What do you do in the winter in an area touted as a warm weather destination? Eastern Neck National Wildlife Refuge near Rock Hall, Maryland has more notoriety as winter destination than summer, even though it’s a 2285 acre island in a region known for fishing, boating, crabbing, canoeing and observing wildlife.
The reason? Birds mostly.
The Tundra Swans
The winter draw of Eastern Neck is linked with the elusive presence of Tundra Swans. While these graceful white creatures are seen all over Delmarva, Eastern Neck has been a common and dependable gathering place for the end of their winter migration. Flocks travel all the way from the North American Arctic Tundra. Tracking devices have shown that they will travel up to 80 miles per hour covering over 400 miles in a single day. They stop in various wildlife refuges along the way, but for some reason a group of them make Eastern Neck the end of their migratory journey.
Though the Tundra Swans are one of dozens of species of migrating waterfowl including Canada geese, mute swans and lots of ducks, the Tundra have a haunting call – kind of a cross between a Loon and a Trumpeter swan. It’s joyful – almost spiritual. And for me … standing in the frigid temperatures on a spit of land running between the Chesapeake Bay and Chester River is worthwhile …just to listen to the symphonic melody of those haunting calls.
Walking Into the Marsh
The vast salt marshes and tidal wetlands are the jewels of the Eastern Shore landscape. They are not easily found and probably 90% of the visitors that speed down Routes 50 and 404 on their way to the Atlantic beaches will never see a salt marsh. But once you take a leisurely drive through Blackwater or Deal Island or Wye Island or Hoopers Island, you’ll be drawn back to the marshes. Lingering in the landscape surrounded by hundreds of acres of waving gold or green grass and seeing the waterfowl swoop, dive and glide about it lowers the blood pressure and brings the senses into a keen realization that the surroundings are sacred.
When Lem Ward, one of the famous Ward Brothers of Crisfield (decoy carvers) was asked why he wouldn’t travel to New York to receive an award from the National Endowment for the Arts (for pioneering an art form), Lem said, “How could I leave this marsh?”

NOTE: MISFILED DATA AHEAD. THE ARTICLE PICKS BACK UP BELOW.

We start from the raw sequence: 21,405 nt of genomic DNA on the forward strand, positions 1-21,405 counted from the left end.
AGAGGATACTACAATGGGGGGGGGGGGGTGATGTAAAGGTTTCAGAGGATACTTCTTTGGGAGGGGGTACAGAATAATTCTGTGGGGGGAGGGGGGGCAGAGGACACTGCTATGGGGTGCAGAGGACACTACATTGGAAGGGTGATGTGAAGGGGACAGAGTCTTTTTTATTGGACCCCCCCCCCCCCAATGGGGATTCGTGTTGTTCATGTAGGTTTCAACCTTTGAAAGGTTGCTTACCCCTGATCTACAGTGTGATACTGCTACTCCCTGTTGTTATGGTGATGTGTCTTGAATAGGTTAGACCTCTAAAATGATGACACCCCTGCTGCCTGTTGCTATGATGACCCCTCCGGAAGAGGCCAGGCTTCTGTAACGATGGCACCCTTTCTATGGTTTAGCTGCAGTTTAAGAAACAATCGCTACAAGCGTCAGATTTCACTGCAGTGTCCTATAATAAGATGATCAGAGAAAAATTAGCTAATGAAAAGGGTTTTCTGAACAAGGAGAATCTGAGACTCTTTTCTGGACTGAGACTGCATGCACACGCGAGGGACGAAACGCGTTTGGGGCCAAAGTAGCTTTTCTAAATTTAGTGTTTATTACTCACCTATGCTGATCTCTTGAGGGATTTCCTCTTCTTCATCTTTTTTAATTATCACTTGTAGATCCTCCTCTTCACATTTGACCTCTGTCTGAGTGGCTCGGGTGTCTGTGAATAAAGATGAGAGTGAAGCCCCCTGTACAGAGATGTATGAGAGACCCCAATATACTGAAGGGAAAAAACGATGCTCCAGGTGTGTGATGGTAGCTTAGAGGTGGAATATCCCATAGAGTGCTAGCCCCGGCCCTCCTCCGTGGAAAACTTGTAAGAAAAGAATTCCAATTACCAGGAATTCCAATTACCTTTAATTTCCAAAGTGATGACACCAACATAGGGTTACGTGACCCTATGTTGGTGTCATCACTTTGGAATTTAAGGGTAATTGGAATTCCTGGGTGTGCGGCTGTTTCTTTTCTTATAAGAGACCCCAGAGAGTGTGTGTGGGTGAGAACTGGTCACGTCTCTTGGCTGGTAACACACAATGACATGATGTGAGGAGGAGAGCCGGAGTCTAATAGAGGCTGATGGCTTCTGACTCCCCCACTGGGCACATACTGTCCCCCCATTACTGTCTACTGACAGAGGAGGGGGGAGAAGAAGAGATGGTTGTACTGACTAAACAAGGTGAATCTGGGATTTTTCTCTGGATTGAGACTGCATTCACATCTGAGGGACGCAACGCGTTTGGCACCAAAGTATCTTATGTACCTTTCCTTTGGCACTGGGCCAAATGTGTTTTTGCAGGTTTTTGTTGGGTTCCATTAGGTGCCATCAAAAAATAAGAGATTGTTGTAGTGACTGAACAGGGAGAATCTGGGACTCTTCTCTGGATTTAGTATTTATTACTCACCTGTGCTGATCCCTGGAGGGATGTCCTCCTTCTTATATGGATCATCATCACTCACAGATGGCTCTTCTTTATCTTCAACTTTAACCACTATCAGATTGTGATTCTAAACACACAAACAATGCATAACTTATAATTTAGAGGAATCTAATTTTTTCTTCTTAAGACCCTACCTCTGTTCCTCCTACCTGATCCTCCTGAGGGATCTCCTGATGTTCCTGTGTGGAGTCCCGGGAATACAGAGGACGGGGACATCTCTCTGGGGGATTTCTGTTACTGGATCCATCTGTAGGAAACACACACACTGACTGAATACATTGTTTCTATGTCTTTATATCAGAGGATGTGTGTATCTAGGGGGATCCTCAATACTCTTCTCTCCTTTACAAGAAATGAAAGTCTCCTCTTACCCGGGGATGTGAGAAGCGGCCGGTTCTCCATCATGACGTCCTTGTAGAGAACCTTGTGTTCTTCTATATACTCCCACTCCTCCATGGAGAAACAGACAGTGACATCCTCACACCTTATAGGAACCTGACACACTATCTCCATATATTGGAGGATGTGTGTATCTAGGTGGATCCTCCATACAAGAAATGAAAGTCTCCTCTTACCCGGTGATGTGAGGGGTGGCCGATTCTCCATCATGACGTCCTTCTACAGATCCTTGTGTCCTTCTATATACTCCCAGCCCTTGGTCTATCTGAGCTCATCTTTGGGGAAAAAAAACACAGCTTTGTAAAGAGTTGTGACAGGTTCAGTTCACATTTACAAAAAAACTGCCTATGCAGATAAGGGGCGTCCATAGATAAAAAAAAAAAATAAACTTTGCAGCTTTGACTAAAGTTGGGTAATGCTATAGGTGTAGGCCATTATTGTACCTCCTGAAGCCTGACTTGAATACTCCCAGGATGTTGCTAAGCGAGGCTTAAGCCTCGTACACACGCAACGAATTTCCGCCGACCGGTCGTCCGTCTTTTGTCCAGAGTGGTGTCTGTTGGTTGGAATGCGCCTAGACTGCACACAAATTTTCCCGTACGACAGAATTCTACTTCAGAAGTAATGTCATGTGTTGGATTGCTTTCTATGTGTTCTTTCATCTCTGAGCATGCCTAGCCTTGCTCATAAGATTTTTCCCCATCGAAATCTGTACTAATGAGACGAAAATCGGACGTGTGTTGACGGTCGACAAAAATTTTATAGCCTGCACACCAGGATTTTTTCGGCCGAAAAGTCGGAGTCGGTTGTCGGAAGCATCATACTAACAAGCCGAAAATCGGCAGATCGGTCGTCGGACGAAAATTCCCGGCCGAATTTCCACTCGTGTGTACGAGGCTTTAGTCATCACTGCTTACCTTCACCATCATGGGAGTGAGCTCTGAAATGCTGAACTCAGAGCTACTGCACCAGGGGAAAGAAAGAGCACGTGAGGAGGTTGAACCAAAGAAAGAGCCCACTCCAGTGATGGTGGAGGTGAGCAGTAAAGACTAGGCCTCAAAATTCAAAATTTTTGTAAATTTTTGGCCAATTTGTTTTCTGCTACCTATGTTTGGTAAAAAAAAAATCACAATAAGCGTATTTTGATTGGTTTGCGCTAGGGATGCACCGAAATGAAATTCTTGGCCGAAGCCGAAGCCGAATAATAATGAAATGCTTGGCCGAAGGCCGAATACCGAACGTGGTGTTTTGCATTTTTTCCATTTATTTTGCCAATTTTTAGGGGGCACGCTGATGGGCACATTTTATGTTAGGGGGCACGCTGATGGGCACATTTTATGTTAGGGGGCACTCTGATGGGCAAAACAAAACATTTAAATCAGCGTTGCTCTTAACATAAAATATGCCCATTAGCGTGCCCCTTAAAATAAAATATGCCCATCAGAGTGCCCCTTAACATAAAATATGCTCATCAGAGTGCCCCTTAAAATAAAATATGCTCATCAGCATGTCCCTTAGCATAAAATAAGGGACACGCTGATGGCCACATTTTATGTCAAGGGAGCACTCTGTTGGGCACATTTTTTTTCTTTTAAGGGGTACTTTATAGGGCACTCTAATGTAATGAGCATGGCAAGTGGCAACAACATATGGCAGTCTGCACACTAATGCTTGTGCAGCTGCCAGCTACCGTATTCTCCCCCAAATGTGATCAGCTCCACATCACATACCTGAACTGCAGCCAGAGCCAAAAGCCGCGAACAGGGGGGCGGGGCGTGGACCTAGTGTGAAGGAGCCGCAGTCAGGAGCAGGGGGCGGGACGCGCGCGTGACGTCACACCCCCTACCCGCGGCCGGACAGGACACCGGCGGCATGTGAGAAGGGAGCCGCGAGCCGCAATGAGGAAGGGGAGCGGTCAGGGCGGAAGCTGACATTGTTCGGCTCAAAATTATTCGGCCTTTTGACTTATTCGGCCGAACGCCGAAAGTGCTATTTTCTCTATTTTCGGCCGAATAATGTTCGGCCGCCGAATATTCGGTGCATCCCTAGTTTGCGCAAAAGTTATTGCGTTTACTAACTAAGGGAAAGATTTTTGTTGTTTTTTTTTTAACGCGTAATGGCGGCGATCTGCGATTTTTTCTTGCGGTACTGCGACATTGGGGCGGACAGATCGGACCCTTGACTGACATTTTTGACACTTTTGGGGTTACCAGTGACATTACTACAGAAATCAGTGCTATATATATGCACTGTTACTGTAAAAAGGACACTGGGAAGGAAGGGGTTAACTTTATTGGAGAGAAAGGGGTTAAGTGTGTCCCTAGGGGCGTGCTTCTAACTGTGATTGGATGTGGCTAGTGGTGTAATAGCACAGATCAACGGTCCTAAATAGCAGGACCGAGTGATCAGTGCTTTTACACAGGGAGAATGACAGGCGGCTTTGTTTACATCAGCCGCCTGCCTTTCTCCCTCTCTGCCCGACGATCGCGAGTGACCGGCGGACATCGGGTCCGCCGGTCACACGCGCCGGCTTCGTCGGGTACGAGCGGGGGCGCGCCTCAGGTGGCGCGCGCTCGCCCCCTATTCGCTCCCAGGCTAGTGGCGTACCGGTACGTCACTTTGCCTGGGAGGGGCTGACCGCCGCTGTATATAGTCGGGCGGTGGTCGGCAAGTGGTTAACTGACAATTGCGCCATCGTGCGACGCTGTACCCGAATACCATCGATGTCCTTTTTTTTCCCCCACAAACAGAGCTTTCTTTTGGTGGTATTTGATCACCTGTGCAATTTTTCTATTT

Even the locals who live surrounded by the marshes and see them every day respect their majesty.
Most of the marshes on the Delmarva Peninsula only have road access for cars. Because of the swampy land beneath the grass the marshes have to be viewed from a distance – or by kayak and canoe where water trails have been carved through. But Eastern Neck has long trails and boardwalks that run hundreds of feet into the marshes. They are built low to the ground so one can get the feel of walking into that landscape instead of viewing from afar. The walker can see the details of the grasses, the lone trees, the scampering wildlife .. up close. In the summer there are insects to grapple with. But in the winter the walker travels unmolested by mosquitoes and greenheads.
THINGS TO NOTICE IN THE MARSH:
- Grasses – Each blade of marsh grass has two tones. When you look at the marsh from one direction – say east looking west – the grass may be gold. But when you look at the same marsh from the west facing east, the grass will be several shades darker, kind of an orange-ish brown.
- Sounds of LIfe – Stand still in a salt marsh. Within 2 minutes, you’ll hear some living creature move. One acre of salt marsh is more than twice as productive as an acre of the most fertile farm. There is a concentration of life – both plant and animal – unparalleled in the Eastern Shore landscape.
- Portals to the Spirit World – Look for shapes that appear to be “otherworldly”…. The most haunting places on earth are forests and swamps. If you look into the trees, the piles of wood, shells and grasslands, even the clouds – you’ll see faces and forms that look like creatures. Many believe that marshes are sacred and have portals into the spirit world.
The Eastern Neck landscape is stunning when trimmed with ice and snow. The smattering of white on the grasses and shoreline set against a canvass of Chesapeake blue is reflected in the sky above. Sometimes the transition from snow to grass to water to clouds to sky is so fluid that lines delineating each element become invisible.
My soul grazes at the beauty of the indrawn tides. ~Pat Conroy, The Prince of Tides
There are two wonderful small towns in close proximity to Eastern Neck – Chestertown and Rock Hall. Both towns have great restaurants, museums, shops and waterfront walks.
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